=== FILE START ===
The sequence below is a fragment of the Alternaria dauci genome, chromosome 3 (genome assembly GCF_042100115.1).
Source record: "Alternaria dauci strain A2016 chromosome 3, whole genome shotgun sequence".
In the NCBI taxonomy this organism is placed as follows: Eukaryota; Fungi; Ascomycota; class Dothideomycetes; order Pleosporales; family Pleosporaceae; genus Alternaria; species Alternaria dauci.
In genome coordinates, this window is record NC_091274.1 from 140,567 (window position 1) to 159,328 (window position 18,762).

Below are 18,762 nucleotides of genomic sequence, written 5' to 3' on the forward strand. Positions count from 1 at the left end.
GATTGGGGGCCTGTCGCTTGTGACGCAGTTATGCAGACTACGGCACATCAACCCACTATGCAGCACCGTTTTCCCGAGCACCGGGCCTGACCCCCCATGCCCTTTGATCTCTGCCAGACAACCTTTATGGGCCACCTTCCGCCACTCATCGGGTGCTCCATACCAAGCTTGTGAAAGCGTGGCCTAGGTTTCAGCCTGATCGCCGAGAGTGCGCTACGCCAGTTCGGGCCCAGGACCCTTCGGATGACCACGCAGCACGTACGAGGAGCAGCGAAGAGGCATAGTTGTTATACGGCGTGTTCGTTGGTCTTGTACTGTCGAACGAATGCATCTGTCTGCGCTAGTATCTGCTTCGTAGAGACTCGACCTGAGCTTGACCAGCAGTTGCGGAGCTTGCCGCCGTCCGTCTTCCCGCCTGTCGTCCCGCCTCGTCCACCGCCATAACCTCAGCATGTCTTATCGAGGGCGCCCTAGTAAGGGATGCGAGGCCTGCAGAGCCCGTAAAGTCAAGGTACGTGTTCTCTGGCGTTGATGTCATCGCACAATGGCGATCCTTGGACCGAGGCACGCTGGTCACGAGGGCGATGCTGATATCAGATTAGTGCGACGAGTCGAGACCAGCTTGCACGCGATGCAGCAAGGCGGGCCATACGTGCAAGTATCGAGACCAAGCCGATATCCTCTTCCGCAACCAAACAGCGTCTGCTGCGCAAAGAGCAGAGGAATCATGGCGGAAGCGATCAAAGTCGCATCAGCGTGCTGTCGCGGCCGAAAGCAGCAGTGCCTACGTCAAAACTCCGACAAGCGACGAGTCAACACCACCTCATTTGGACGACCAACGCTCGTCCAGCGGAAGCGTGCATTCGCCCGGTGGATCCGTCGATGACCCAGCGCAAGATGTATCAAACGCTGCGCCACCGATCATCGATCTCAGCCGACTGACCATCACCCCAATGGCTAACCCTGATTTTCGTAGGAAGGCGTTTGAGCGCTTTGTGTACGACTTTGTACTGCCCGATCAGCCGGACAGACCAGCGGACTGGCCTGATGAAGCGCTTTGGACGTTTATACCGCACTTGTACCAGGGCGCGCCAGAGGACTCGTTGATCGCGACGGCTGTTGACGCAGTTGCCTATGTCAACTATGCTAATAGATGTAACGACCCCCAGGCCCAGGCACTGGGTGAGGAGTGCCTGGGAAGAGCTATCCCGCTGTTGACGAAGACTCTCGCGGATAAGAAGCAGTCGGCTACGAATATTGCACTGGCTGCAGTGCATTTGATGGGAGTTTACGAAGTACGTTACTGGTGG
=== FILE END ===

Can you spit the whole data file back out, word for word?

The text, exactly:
The sequence below is a fragment of the Alternaria dauci genome, chromosome 3 (genome assembly GCF_042100115.1).
Source record: "Alternaria dauci strain A2016 chromosome 3, whole genome shotgun sequence".
In the NCBI taxonomy this organism is placed as follows: Eukaryota; Fungi; Ascomycota; class Dothideomycetes; order Pleosporales; family Pleosporaceae; genus Alternaria; species Alternaria dauci.
In genome coordinates, this window is record NC_091274.1 from 140,567 (window position 1) to 159,328 (window position 18,762).

Below are 18,762 nucleotides of genomic sequence, written 5' to 3' on the forward strand. Positions count from 1 at the left end.
GATTGGGGGCCTGTCGCTTGTGACGCAGTTATGCAGACTACGGCACATCAACCCACTATGCAGCACCGTTTTCCCGAGCACCGGGCCTGACCCCCCATGCCCTTTGATCTCTGCCAGACAACCTTTATGGGCCACCTTCCGCCACTCATCGGGTGCTCCATACCAAGCTTGTGAAAGCGTGGCCTAGGTTTCAGCCTGATCGCCGAGAGTGCGCTACGCCAGTTCGGGCCCAGGACCCTTCGGATGACCACGCAGCACGTACGAGGAGCAGCGAAGAGGCATAGTTGTTATACGGCGTGTTCGTTGGTCTTGTACTGTCGAACGAATGCATCTGTCTGCGCTAGTATCTGCTTCGTAGAGACTCGACCTGAGCTTGACCAGCAGTTGCGGAGCTTGCCGCCGTCCGTCTTCCCGCCTGTCGTCCCGCCTCGTCCACCGCCATAACCTCAGCATGTCTTATCGAGGGCGCCCTAGTAAGGGATGCGAGGCCTGCAGAGCCCGTAAAGTCAAGGTACGTGTTCTCTGGCGTTGATGTCATCGCACAATGGCGATCCTTGGACCGAGGCACGCTGGTCACGAGGGCGATGCTGATATCAGATTAGTGCGACGAGTCGAGACCAGCTTGCACGCGATGCAGCAAGGCGGGCCATACGTGCAAGTATCGAGACCAAGCCGATATCCTCTTCCGCAACCAAACAGCGTCTGCTGCGCAAAGAGCAGAGGAATCATGGCGGAAGCGATCAAAGTCGCATCAGCGTGCTGTCGCGGCCGAAAGCAGCAGTGCCTACGTCAAAACTCCGACAAGCGACGAGTCAACACCACCTCATTTGGACGACCAACGCTCGTCCAGCGGAAGCGTGCATTCGCCCGGTGGATCCGTCGATGACCCAGCGCAAGATGTATCAAACGCTGCGCCACCGATCATCGATCTCAGCCGACTGACCATCACCCCAATGGCTAACCCTGATTTTCGTAGGAAGGCGTTTGAGCGCTTTGTGTACGACTTTGTACTGCCCGATCAGCCGGACAGACCAGCGGACTGGCCTGATGAAGCGCTTTGGACGTTTATACCGCACTTGTACCAGGGCGCGCCAGAGGACTCGTTGATCGCGACGGCTGTTGACGCAGTTGCCTATGTCAACTATGCTAATAGATGTAACGACCCCCAGGCCCAGGCACTGGGTGAGGAGTGCCTGGGAAGAGCTATCCCGCTGTTGACGAAGACTCTCGCGGATAAGAAGCAGTCGGCTACGAATATTGCACTGGCTGCAGTGCATTTGATGGGAGTTTACGAAGTACGTTACTGGTGG